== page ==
Originally issued on October 29, 2001.

Pax Christi USA is deeply shocked and saddened by the recent attacks against Christian communities in Palestine and Pakistan. We condemn unreservedly the harassment,repression, and killing of Palestinian Christians by the Israeli military and the attack on the Church of the Nativity in Bethlehem during Sunday Mass on October 21. We regret that it is the innocent who continually suffer the most in the endless cycle of violent reprisals between Israelis and Palestinians.

We are equally horrified by the massacre of Pakistani Christians at St. Dominic’s Catholic Church in the city of Behawalpur on October 28th. In a corruption of the Islamic faith, the terrorist invoked the name of Allah as they slaughtered innocent worshipers. Earlier comments by Catholic Bishop Joseph Coutts of Faisalabad, Pakistan, proved prophetic when he told Christians and Muslims there that it was not wise for the United States to “throw the whole world into a fire” in order to target one person.

As the bodies of the innocent continue to climb in Palestine, Israel, Afghanistan, Pakistan and other places, the fire of religious hatreds are inflamed. Those who would seek to impose their will on others through the use of violence only succeed in making things worse. You cannot quench the flames of hate by starting more fires. Those who think they can control violence and use it for good are only fooling themselves. The consequences of their violence can never fully be comprehended or calculated.

For these reasons Pax Christi USA urgently appeals to the Bush Administration to halt the bombing campaign to allow sufficient aid to be delivered to the Afghan people before the onset of winter. UN aid officials have estimated that some 7.5 million innocent Afghan civilians might be threatened with starvation. Some 500,000 children are even now at high risk for death due to malnutrition and disease. The current conditions for civilians in Afghanistan as well as the swelling refugee camps along the Pakistani border portend a human disaster of cataclysmic proportions.

“We are afraid that people do not grasp the magnitude of the crisis unfolding inside Afghanistan,” reported Luc Picard, a Pakistan representative for Catholic Relief Services in a recent statement. “Numbers are impossible to judge accurately,” said Picard, “but millions are surely at risk, and hundreds of thousands are facing life threatening food needs. It really is a race against time to reach them before the snow cuts them off for months.”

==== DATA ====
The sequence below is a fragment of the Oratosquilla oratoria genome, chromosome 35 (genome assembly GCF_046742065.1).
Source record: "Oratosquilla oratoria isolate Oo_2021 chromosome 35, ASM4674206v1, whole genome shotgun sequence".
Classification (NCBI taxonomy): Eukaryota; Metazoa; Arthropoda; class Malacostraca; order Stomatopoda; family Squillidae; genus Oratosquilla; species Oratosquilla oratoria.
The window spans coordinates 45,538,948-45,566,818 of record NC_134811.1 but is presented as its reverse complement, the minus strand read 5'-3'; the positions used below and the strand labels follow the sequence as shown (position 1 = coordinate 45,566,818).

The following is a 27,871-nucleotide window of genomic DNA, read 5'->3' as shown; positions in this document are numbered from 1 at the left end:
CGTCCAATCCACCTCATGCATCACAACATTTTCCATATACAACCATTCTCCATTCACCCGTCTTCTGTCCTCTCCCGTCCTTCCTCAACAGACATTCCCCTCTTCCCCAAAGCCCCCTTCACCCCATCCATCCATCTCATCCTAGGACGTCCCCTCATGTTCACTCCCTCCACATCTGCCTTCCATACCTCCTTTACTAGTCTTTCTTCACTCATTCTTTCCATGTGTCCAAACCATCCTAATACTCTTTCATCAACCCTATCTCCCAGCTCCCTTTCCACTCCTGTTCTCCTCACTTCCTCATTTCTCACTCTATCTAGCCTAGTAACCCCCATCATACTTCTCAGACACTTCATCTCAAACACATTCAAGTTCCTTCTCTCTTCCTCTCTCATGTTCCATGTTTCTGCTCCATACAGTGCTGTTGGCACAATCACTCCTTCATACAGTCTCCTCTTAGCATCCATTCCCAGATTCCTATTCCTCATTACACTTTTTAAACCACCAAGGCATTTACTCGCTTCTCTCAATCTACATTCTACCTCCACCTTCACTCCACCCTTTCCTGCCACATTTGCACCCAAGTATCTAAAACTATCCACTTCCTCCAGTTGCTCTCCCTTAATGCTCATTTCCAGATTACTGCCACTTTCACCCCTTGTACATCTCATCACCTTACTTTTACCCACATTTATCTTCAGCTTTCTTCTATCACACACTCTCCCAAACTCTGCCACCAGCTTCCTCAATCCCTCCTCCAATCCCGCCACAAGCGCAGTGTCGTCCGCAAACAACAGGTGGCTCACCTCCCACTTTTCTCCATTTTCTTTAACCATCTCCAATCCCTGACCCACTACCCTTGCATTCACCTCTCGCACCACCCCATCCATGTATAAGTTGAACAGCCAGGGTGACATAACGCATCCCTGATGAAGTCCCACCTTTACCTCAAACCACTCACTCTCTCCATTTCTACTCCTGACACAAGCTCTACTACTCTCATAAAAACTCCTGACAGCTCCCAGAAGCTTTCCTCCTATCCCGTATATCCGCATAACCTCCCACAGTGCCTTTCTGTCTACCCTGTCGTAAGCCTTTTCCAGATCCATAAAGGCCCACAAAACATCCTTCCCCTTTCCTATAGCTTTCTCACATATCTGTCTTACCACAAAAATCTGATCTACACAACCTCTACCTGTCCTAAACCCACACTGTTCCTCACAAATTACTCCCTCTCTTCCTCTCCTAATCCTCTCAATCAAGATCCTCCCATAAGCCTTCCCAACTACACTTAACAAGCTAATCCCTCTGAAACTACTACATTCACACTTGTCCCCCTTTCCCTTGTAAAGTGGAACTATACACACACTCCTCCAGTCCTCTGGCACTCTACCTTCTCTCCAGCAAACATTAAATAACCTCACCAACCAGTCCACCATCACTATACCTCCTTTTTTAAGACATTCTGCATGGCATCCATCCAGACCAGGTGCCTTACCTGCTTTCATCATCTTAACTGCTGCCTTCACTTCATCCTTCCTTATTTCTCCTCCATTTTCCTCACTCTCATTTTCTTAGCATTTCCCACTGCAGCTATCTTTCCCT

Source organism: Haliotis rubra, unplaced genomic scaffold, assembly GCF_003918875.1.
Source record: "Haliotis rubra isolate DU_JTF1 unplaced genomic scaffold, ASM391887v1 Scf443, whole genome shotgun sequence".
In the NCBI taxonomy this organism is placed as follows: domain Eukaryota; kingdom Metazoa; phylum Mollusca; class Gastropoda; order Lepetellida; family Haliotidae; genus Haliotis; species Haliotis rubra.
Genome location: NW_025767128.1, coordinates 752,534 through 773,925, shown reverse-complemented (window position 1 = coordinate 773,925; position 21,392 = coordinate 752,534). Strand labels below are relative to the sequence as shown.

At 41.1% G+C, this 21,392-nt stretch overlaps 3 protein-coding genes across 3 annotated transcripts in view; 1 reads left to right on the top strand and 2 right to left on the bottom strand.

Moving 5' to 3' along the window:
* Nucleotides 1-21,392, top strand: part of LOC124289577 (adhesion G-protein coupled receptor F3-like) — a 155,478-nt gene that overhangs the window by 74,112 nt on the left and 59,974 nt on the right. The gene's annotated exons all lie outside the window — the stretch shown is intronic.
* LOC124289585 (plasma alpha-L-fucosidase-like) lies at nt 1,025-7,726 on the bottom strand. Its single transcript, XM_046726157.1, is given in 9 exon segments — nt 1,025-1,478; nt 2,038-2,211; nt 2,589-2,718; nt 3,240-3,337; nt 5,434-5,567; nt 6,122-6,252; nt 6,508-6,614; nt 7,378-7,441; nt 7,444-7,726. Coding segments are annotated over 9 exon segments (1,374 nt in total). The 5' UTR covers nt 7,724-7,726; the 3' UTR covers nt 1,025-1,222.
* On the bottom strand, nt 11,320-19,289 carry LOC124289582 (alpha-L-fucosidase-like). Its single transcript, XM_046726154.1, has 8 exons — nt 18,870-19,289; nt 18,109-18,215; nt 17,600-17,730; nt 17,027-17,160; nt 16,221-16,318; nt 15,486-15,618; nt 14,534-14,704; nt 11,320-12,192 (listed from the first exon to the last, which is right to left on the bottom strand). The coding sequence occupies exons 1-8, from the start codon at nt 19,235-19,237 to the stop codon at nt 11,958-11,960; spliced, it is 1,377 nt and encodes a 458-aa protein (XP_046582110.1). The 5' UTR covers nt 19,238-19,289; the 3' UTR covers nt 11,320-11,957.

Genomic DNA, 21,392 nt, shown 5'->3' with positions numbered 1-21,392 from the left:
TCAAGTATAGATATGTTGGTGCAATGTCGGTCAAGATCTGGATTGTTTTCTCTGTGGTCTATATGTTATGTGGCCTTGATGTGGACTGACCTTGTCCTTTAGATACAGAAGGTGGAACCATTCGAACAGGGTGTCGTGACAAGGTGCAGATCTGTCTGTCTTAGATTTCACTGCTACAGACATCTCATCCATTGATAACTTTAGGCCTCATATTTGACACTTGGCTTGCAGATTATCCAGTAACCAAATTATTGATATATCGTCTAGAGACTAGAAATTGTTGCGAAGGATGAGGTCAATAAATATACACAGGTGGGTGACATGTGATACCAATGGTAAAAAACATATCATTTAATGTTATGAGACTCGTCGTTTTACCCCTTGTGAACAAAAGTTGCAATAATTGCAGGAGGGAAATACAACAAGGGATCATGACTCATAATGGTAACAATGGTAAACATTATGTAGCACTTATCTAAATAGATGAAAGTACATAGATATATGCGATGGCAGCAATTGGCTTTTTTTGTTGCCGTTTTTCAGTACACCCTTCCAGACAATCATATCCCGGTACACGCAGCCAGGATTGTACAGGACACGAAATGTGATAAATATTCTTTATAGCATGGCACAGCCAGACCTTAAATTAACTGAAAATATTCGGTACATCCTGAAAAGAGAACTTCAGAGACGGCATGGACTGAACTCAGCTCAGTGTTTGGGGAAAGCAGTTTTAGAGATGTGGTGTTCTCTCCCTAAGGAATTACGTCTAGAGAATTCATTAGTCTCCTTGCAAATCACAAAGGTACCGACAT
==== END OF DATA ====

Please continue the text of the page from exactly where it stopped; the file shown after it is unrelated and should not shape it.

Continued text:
The US bombing campaign in pursuit of terrorist criminals is preventing international aid agencies and the United Nations from their ongoing relief efforts. Pax Christi USA affirms the position recently articulated by the Vatican that those responsible for the September 11th attacks must be brought to justice through due process. However, as Archbishop Renato Martino, Permanent Representative of the Holy See at the United Nations stressed: “This must be done in a way that does not expose even more innocent civilians to death and destruction. Violence, on top of violence will only lead to more violence. This is a time for wisdom and perseverance.”

President Bush has repeatedly stated that the US is not at war with the people of Afghanistan. Such assurances are cruelly contradicted by the persistence of US bombing in the face of such a looming humanitarian catastrophe. The “wisdom” called for by the Vatican would recognize that a willingness to allow millions of innocent civilians to perish as a direct result of the bombing campaign would not only be a moral failure, but a practical setback to the goal of ending terrorism as well.

Moreover, such a calculated disregard for life at this scale will send a clear signal to all peoples of the region that their lives are similarly expendable in the effort to end terrorism. This is not a basis for building the kind of international cooperation needed to end terrorism.

If the goal of the war on terrorism is to make US citizens, and indeed, all people more secure, then consideration must be given to the clearly identifiable effects of each tactic chosen in the larger campaign strategy. Exacerbating the already desperate plight of refugees in Afghanistan and surrounding nations will reinforce the very myths about the US that have served the terrorists well and will create even more fertile ground for terrorist recruiting in the future. Thus our own military efforts to confront terrorism are in fact sowing the seeds of more violence in another generation filled with despair and hatred.

The Afghan Winter is only three weeks away. Already the first snows have fallen on the Hindu Kush Mountains and the isolated highlands of Hazarajat. But even before the winter weather confounds aid efforts, the US bombing campaign has all but halted relief deliveries. The bombing campaign must be suspended immediately and all efforts expended to sufficiently supply the people of Afghanistan with the essentials for survival and human dignity. Only in this way can the US effectively communicate its position that we are not at war with the people of Afghanistan. Only in this way can we begin to counter the violence of desperation and desolation that breeds hatred and violence.

Pax Christi USA remains committed to follow the Nonviolent Jesus who calls us to break the spiral of violence through love of neighbor and enemy alike. We stand with our Christian brothers and sisters in the Islamic world and with all people of good will, in working to put out the fires of hatred and violence that are consuming our world.

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